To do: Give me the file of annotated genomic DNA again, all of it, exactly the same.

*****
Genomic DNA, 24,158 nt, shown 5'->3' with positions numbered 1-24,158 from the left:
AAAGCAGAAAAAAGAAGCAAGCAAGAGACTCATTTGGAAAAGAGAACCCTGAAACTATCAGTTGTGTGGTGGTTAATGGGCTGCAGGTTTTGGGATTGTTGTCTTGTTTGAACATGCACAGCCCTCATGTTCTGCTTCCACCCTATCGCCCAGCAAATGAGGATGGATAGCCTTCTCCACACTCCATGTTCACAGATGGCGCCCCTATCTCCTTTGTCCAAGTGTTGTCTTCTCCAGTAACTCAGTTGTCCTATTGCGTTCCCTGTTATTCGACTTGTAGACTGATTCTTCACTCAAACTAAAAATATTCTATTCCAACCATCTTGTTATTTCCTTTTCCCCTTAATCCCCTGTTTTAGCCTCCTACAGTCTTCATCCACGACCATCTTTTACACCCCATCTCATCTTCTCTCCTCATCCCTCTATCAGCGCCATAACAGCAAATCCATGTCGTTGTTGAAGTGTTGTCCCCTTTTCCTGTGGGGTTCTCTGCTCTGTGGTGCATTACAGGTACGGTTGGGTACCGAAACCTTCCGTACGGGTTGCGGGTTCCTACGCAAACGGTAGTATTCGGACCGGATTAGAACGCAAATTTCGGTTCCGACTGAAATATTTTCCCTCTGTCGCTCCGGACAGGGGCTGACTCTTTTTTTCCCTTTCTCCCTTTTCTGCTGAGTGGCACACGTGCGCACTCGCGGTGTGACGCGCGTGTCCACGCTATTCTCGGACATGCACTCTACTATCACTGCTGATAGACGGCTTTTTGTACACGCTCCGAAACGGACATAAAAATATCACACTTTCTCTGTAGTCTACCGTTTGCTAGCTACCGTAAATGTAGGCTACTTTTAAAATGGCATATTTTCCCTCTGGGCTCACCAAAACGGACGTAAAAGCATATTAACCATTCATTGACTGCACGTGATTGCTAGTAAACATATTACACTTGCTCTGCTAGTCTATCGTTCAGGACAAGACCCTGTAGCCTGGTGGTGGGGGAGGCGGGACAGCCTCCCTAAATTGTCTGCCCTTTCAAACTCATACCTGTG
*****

Genomic DNA, 24,158 nt, shown 5'->3' with positions numbered 1-24,158 from the left:
AAAGCAGAAAAAAGAAGCAAGCAAGAGACTCATTTGGAAAAGAGAACCCTGAAACTATCAGTTGTGTGGTGGTTAATGGGCTGCAGGTTTTGGGATTGTTGTCTTGTTTGAACATGCACAGCCCTCATGTTCTGCTTCCACCCTATCGCCCAGCAAATGAGGATGGATAGCCTTCTCCACACTCCATGTTCACAGATGGCGCCCCTATCTCCTTTGTCCAAGTGTTGTCTTCTCCAGTAACTCAGTTGTCCTATTGCGTTCCCTGTTATTCGACTTGTAGACTGATTCTTCACTCAAACTAAAAATATTCTATTCCAACCATCTTGTTATTTCCTTTTCCCCTTAATCCCCTGTTTTAGCCTCCTACAGTCTTCATCCACGACCATCTTTTACACCCCATCTCATCTTCTCTCCTCATCCCTCTATCAGCGCCATAACAGCAAATCCATGTCGTTGTTGAAGTGTTGTCCCCTTTTCCTGTGGGGTTCTCTGCTCTGTGGTGCATTACAGGTACGGTTGGGTACCGAAACCTTCCGTACGGGTTGCGGGTTCCTACGCAAACGGTAGTATTCGGACCGGATTAGAACGCAAATTTCGGTTCCGACTGAAATATTTTCCCTCTGTCGCTCCGGACAGGGGCTGACTCTTTTTTTCCCTTTCTCCCTTTTCTGCTGAGTGGCACACGTGCGCACTCGCGGTGTGACGCGCGTGTCCACGCTATTCTCGGACATGCACTCTACTATCACTGCTGATAGACGGCTTTTTGTACACGCTCCGAAACGGACATAAAAATATCACACTTTCTCTGTAGTCTACCGTTTGCTAGCTACCGTAAATGTAGGCTACTTTTAAAATGGCATATTTTCCCTCTGGGCTCACCAAAACGGACGTAAAAGCATATTAACCATTCATTGACTGCACGTGATTGCTAGTAAACATATTACACTTGCTCTGCTAGTCTATCGTTCAGGACAAGACCCTGTAGCCTGGTGGTGGGGGAGGCGGGACAGCCTCCCTAAATTGTCTGCCCTTTCAAACTCATACCTGTG